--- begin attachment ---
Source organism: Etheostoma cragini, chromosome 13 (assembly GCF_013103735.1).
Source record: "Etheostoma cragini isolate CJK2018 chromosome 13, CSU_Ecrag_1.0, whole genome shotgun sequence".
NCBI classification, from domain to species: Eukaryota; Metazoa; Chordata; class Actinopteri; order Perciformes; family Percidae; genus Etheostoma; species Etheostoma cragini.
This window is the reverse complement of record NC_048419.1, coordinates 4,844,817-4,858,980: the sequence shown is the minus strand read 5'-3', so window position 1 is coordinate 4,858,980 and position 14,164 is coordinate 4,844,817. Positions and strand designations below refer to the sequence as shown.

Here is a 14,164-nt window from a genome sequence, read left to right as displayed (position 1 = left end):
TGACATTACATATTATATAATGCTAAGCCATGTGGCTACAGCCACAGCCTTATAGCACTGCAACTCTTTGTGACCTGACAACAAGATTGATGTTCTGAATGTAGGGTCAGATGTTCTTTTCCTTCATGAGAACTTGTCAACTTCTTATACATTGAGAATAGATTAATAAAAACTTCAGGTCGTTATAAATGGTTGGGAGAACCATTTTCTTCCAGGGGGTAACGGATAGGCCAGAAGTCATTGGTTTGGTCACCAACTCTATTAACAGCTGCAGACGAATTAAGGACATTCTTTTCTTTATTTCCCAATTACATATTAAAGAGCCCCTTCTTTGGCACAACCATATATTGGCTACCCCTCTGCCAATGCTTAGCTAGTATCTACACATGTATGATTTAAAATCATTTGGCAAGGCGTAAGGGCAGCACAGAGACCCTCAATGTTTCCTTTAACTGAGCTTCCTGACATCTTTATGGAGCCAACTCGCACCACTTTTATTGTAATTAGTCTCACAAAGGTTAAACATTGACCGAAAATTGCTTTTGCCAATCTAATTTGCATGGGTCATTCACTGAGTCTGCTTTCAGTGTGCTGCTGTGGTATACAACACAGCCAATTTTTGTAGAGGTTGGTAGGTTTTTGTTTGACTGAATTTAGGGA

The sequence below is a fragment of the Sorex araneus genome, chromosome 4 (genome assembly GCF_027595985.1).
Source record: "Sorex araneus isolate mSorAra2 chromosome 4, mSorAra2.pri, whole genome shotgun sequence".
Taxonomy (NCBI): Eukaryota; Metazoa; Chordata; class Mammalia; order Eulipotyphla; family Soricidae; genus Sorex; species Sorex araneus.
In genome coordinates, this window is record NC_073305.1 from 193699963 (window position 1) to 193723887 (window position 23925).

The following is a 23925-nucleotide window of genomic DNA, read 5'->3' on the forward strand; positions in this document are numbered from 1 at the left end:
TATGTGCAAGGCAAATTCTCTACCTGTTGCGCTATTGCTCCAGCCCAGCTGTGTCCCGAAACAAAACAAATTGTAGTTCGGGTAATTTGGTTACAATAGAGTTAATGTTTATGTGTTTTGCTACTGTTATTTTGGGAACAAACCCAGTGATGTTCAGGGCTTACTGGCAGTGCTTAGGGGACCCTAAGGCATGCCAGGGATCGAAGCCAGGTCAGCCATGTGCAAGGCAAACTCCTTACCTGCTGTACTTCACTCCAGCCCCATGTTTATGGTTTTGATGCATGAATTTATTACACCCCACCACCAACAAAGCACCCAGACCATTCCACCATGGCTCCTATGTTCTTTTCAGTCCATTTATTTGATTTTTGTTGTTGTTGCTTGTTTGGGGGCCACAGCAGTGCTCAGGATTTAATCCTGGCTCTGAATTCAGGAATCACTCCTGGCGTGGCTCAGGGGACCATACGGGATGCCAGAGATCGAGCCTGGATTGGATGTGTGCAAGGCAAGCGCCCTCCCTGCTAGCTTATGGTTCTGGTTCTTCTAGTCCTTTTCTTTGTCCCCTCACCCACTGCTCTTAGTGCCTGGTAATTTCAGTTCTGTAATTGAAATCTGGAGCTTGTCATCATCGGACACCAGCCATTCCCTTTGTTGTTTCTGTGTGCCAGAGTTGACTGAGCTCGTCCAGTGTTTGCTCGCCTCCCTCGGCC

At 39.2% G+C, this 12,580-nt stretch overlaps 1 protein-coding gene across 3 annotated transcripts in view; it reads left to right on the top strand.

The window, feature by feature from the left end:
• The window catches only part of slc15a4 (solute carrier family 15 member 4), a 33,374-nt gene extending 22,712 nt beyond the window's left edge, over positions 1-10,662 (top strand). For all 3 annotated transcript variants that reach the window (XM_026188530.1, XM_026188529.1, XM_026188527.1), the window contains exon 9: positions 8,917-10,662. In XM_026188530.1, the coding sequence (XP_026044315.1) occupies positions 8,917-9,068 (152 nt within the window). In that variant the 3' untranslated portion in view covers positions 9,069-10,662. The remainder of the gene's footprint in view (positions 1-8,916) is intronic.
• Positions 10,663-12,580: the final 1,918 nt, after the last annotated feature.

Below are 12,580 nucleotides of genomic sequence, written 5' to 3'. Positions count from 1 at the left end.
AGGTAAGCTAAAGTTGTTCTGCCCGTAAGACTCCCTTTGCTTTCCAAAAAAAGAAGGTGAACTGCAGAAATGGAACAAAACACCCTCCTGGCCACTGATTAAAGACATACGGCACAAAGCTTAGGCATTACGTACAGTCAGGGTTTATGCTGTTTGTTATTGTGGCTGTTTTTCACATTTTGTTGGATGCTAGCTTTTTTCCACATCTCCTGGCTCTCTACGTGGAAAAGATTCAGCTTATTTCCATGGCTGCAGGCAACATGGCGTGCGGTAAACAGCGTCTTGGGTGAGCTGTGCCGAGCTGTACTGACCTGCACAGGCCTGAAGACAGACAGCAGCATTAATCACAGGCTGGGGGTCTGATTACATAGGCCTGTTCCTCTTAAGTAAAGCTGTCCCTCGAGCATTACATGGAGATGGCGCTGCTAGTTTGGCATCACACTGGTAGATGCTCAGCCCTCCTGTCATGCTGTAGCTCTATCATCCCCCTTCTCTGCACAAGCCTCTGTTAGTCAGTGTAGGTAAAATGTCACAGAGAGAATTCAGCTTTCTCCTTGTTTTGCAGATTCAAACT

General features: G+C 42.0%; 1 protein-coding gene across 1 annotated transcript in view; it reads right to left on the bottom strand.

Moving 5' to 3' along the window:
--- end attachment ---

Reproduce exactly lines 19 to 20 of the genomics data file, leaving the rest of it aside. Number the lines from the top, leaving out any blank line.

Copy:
General features: G+C 42.0%; 1 protein-coding gene across 1 annotated transcript in view; it reads right to left on the bottom strand.

Moving 5' to 3' along the window: